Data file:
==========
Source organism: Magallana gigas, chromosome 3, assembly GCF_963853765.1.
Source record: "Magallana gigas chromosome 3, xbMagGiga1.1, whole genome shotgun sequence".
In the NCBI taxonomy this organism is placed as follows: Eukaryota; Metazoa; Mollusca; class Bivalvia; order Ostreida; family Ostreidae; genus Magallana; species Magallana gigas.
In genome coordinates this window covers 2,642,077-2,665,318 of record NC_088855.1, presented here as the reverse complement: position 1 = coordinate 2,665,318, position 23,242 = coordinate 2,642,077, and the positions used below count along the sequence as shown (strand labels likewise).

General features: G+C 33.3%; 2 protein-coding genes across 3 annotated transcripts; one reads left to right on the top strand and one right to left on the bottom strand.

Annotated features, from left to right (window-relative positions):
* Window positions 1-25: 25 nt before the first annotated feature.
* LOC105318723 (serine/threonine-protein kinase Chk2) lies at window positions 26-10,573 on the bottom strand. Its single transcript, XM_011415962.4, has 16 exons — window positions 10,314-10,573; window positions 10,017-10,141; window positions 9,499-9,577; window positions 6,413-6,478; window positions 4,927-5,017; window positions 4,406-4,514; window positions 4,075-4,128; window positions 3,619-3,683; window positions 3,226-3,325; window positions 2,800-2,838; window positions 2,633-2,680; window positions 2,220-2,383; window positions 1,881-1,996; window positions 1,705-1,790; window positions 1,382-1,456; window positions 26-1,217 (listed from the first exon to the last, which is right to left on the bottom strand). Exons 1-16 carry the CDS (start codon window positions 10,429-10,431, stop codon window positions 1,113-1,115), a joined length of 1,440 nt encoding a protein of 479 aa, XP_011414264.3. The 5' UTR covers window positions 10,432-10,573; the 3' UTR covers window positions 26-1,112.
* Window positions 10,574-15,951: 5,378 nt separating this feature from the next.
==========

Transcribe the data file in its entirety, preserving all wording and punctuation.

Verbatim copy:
Source organism: Magallana gigas, chromosome 3, assembly GCF_963853765.1.
Source record: "Magallana gigas chromosome 3, xbMagGiga1.1, whole genome shotgun sequence".
In the NCBI taxonomy this organism is placed as follows: Eukaryota; Metazoa; Mollusca; class Bivalvia; order Ostreida; family Ostreidae; genus Magallana; species Magallana gigas.
In genome coordinates this window covers 2,642,077-2,665,318 of record NC_088855.1, presented here as the reverse complement: position 1 = coordinate 2,665,318, position 23,242 = coordinate 2,642,077, and the positions used below count along the sequence as shown (strand labels likewise).

General features: G+C 33.3%; 2 protein-coding genes across 3 annotated transcripts; one reads left to right on the top strand and one right to left on the bottom strand.

Annotated features, from left to right (window-relative positions):
* Window positions 1-25: 25 nt before the first annotated feature.
* LOC105318723 (serine/threonine-protein kinase Chk2) lies at window positions 26-10,573 on the bottom strand. Its single transcript, XM_011415962.4, has 16 exons — window positions 10,314-10,573; window positions 10,017-10,141; window positions 9,499-9,577; window positions 6,413-6,478; window positions 4,927-5,017; window positions 4,406-4,514; window positions 4,075-4,128; window positions 3,619-3,683; window positions 3,226-3,325; window positions 2,800-2,838; window positions 2,633-2,680; window positions 2,220-2,383; window positions 1,881-1,996; window positions 1,705-1,790; window positions 1,382-1,456; window positions 26-1,217 (listed from the first exon to the last, which is right to left on the bottom strand). Exons 1-16 carry the CDS (start codon window positions 10,429-10,431, stop codon window positions 1,113-1,115), a joined length of 1,440 nt encoding a protein of 479 aa, XP_011414264.3. The 5' UTR covers window positions 10,432-10,573; the 3' UTR covers window positions 26-1,112.
* Window positions 10,574-15,951: 5,378 nt separating this feature from the next.